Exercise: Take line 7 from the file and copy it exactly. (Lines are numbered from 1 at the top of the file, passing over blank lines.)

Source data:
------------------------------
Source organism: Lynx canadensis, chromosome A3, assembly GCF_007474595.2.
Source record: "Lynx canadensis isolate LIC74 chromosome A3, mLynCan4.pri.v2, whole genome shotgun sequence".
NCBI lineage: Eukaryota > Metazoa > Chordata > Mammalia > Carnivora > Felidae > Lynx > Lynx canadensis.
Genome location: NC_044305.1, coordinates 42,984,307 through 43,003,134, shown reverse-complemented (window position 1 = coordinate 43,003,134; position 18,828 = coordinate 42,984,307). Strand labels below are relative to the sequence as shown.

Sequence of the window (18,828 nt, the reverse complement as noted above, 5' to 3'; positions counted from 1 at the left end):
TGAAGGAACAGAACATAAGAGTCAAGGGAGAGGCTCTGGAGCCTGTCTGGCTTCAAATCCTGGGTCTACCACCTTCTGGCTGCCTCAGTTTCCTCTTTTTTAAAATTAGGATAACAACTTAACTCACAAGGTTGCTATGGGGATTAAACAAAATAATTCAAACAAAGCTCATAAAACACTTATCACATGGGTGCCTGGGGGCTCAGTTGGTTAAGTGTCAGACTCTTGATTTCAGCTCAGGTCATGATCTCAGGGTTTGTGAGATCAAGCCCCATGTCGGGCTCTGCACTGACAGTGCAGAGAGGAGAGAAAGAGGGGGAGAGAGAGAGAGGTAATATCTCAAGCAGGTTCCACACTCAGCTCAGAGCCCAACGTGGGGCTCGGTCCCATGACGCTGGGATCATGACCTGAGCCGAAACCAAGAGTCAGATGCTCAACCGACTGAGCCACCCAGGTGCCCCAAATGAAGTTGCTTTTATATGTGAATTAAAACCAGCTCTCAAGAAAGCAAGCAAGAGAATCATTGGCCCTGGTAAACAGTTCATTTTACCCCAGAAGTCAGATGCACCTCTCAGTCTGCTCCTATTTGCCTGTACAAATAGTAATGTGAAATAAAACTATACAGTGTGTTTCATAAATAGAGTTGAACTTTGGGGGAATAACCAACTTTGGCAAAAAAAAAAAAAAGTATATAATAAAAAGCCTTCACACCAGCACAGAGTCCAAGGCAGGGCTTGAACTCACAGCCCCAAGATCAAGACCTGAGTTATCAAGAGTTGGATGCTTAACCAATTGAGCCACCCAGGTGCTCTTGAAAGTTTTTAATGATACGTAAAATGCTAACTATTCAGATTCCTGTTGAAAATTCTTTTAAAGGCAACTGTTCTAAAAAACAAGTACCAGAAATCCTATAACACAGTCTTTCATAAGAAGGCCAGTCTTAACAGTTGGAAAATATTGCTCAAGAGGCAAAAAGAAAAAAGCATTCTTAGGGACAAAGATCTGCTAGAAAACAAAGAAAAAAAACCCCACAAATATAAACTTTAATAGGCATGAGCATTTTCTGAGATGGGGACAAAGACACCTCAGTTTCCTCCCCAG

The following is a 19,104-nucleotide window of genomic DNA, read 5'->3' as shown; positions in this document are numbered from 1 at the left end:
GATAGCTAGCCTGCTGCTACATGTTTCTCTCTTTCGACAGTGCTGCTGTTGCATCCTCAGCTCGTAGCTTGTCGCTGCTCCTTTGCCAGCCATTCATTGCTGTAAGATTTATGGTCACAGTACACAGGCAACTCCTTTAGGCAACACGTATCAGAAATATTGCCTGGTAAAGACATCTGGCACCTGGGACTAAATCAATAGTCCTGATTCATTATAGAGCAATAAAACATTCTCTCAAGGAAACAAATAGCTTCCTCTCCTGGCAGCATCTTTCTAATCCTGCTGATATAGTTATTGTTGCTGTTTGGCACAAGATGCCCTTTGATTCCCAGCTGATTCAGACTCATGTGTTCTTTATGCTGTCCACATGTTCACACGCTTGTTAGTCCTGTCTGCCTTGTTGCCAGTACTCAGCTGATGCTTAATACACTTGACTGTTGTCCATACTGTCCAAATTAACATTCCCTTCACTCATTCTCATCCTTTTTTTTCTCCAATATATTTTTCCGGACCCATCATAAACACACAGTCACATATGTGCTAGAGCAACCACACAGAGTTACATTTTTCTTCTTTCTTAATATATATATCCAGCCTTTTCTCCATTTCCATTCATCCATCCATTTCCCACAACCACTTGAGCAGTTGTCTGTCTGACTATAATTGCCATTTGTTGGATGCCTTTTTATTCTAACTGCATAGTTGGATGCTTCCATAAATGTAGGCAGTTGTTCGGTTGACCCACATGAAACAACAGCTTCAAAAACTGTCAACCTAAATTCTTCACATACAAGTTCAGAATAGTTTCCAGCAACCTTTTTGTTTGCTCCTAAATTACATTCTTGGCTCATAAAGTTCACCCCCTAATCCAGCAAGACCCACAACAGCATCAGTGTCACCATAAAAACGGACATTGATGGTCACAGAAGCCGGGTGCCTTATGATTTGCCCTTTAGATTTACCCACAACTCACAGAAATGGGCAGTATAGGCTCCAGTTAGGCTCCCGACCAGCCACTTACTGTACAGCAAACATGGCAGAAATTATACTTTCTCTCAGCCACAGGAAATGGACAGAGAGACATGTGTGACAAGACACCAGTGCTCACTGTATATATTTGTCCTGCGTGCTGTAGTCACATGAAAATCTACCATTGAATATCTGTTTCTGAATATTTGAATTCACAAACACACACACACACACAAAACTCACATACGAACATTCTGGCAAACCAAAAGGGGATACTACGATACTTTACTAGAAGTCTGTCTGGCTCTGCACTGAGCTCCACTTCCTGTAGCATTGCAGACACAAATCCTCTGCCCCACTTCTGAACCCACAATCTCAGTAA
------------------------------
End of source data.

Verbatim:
The following is a 19,104-nucleotide window of genomic DNA, read 5'->3' as shown; positions in this document are numbered from 1 at the left end: